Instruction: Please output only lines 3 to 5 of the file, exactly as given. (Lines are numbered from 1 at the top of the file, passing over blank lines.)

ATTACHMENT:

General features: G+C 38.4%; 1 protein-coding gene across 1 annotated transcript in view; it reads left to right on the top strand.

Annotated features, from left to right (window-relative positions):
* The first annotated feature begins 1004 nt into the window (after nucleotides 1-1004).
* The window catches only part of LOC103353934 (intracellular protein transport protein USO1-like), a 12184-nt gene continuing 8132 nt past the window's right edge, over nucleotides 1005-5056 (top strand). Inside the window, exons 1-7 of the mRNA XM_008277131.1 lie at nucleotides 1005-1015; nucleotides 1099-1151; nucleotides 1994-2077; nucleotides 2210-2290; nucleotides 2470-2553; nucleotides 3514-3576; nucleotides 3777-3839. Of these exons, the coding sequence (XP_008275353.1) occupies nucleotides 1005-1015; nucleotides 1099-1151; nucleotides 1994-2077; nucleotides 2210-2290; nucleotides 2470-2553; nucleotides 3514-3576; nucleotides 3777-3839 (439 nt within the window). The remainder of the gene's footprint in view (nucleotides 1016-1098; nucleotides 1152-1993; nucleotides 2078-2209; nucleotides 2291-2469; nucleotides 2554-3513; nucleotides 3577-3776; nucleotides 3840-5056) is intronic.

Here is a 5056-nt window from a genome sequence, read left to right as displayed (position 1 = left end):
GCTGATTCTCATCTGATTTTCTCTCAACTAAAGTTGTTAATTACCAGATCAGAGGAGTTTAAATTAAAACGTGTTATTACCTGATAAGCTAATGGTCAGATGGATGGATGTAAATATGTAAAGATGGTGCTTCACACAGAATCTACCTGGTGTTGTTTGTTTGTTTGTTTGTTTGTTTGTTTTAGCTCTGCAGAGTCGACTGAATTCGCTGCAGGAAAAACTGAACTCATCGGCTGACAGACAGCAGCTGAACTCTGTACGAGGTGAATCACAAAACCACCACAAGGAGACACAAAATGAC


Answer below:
* The first annotated feature begins 1004 nt into the window (after nucleotides 1-1004).
* The window catches only part of LOC103353934 (intracellular protein transport protein USO1-like), a 12184-nt gene continuing 8132 nt past the window's right edge, over nucleotides 1005-5056 (top strand). Inside the window, exons 1-7 of the mRNA XM_008277131.1 lie at nucleotides 1005-1015; nucleotides 1099-1151; nucleotides 1994-2077; nucleotides 2210-2290; nucleotides 2470-2553; nucleotides 3514-3576; nucleotides 3777-3839. Of these exons, the coding sequence (XP_008275353.1) occupies nucleotides 1005-1015; nucleotides 1099-1151; nucleotides 1994-2077; nucleotides 2210-2290; nucleotides 2470-2553; nucleotides 3514-3576; nucleotides 3777-3839 (439 nt within the window). The remainder of the gene's footprint in view (nucleotides 1016-1098; nucleotides 1152-1993; nucleotides 2078-2209; nucleotides 2291-2469; nucleotides 2554-3513; nucleotides 3577-3776; nucleotides 3840-5056) is intronic.

Here is a 5056-nt window from a genome sequence, read left to right as displayed (position 1 = left end):